Tenants ‘don’t exist’ in the eyes of utilities billing company ARMS Ltd unless their landlords consent to registering them on their properties, an expat lobby group was told.

This meant that numerous tenants were still being forced to pay the higher domestic tariffs despite satisfying all the criteria for the lower rates, Up in Arms spokeswoman Patricia Graham said.

Last November, following a meeting with Energy Minister Konrad Mizzi and ARMS Ltd CEO James Davis, Ms Graham was informed that the old A identity card and the new e-residence card would be accepted as proof that foreigners were entitled to pay cheaper residential utility rates at their primary residence.

Previously, such documents were not accepted by ARMS, angering expats who felt they were been discriminated against and forced to jump through hoops to pay the lower rates.

Since November’s meeting, Up in Arms has grown increasingly concerned that many tenants were still finding it difficult to switch.

In another meeting on Monday with Mr Davis, Dr Mizzi and Aaron Mifsud Bonnici, a lawyer acting on behalf of the Water Services Corporation, Up in Arms was informed that tenants could not apply for the cheaper residential rates unless their landlord registered them on the property.

Up in Arms suspects some landlords are reluctant to do so because they do not declare their rental income.

Ms Graham said that during the meeting the minister argued that ARMS should accept a lease, among the already required documents, as proof that tenants should pay the lower rate.

But Dr Mifsud Bonnici countered that this would require a change in law and tenants could abuse the system by absconding without paying their bills. The issue remained unresolved.

“Up in Arms wholly supports this initiative by Minister Mizzi, which would then give tenants residing in Malta on long-term contracts the right to apply for the residential rate,” Ms Graham said.

“Isn’t the system already being abused by landlords who do not declare their rental income? Isn’t the system already being abused by estate agents who fail to inform prospective tenants of this two-tier abomination because seemingly it is not in their remit,” she asked.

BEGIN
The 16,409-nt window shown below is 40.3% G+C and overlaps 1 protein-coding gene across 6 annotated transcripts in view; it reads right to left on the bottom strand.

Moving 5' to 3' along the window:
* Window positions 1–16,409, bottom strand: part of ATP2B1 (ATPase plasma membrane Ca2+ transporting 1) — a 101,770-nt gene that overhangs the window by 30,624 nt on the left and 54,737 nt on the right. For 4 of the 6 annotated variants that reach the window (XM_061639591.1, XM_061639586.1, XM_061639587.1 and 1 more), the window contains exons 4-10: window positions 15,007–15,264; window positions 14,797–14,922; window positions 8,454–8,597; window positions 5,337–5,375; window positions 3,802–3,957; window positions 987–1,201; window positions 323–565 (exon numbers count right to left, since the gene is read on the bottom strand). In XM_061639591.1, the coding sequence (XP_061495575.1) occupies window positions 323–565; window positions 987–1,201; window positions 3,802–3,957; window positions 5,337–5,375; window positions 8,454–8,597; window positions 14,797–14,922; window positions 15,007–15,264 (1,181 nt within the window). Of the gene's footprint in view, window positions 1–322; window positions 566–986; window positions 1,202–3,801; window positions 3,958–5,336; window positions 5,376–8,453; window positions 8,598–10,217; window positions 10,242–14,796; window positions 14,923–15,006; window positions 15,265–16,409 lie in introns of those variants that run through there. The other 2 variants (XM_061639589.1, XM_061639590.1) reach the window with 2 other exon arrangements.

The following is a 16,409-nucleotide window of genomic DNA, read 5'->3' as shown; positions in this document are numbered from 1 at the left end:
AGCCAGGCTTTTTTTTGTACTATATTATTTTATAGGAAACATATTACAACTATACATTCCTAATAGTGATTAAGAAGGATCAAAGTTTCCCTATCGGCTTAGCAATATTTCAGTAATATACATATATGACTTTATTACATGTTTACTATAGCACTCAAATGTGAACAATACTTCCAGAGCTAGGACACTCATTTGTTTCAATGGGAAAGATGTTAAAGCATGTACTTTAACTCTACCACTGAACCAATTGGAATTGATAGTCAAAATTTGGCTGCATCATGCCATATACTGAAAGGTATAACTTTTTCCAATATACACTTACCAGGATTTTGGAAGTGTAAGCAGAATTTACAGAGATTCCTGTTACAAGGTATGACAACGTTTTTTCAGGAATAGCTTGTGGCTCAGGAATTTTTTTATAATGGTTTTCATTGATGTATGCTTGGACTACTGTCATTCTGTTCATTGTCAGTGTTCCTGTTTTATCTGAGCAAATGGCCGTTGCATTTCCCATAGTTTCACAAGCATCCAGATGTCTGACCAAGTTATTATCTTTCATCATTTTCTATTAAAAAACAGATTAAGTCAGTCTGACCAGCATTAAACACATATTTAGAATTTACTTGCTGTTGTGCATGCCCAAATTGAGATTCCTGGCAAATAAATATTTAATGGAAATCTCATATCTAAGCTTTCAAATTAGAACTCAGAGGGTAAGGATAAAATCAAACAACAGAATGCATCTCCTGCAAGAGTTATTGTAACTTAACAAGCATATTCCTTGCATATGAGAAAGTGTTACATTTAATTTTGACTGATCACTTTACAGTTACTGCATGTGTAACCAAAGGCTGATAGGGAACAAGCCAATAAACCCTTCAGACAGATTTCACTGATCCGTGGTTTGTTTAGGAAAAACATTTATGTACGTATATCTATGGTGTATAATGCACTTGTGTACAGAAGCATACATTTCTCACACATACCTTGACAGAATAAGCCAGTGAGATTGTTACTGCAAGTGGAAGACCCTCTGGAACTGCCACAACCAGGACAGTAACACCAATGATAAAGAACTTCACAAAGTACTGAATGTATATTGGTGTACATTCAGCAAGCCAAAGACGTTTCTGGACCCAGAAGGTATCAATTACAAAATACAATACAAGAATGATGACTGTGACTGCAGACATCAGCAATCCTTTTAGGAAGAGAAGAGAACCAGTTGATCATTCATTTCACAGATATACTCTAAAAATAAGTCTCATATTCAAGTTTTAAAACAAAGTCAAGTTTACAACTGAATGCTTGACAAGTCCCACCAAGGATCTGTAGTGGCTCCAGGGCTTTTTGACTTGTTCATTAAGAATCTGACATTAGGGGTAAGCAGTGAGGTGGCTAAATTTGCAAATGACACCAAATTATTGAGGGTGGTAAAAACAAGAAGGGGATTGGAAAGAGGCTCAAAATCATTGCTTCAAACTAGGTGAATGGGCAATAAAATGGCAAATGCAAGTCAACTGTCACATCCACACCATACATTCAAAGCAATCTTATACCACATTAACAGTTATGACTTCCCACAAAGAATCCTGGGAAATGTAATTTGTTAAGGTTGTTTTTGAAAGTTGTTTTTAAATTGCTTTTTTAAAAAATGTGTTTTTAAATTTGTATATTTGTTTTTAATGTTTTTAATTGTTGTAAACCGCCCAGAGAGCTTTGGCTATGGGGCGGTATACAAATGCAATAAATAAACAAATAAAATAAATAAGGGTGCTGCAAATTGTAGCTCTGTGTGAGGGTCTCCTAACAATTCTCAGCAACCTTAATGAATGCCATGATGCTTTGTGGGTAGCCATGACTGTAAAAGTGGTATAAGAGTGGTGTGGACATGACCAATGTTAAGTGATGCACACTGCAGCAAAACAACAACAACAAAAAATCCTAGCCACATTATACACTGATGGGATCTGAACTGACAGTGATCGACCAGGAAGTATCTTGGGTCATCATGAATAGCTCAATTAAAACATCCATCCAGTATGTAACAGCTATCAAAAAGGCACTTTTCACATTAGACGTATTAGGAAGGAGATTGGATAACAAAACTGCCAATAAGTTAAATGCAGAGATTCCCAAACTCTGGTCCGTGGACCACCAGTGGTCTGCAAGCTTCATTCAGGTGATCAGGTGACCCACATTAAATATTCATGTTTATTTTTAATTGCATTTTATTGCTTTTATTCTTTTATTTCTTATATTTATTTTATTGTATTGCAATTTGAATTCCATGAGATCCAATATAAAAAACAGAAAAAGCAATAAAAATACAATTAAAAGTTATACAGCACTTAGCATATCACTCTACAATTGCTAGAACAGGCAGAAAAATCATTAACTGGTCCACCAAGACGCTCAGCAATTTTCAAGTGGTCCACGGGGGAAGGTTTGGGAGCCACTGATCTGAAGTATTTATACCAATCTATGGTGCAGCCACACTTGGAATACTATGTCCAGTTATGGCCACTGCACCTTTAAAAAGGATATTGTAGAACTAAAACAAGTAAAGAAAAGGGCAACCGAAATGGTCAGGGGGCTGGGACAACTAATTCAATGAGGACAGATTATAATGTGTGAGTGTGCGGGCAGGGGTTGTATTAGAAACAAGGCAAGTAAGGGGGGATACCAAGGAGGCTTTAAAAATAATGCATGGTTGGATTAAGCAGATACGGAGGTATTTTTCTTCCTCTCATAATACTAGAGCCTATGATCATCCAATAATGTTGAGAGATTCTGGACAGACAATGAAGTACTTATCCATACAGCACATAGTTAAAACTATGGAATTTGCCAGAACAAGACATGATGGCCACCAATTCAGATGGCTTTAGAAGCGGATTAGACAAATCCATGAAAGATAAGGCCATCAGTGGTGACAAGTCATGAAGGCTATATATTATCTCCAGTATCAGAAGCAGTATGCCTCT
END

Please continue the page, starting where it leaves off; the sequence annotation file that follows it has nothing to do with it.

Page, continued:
Ms Graham questioned why it would have to take a change in the law for long-term tenants to have utility bills issued in their names.

“The law is already there. Maltese and EU law requires ARMS to give final customers [tenants] all billing data,” she said.

“Changing the two-tier system would require amending the law, which is not the quickest path.

“ The way forward is through the existing law by linking the consumer to the supplier. A property is not a consumer – a person is,” she added.

The lobby group has filed a class action against ARMS over its two-tier pricing system, which means tenants pay about 30 per cent more for utilities if they are not registered on the property.

Up in Arms has been warning people not to sign their lease contracts before they know whether they will be paying their utility bills at the residential or the domestic rate.

Ms Graham believes many letting agents are reluctant to advise clients about the two-tier tariffs because they do not want to alienate the landlords who use their services.

Questions sent to both Mr Davis and Dr Mizzi remain unanswered.

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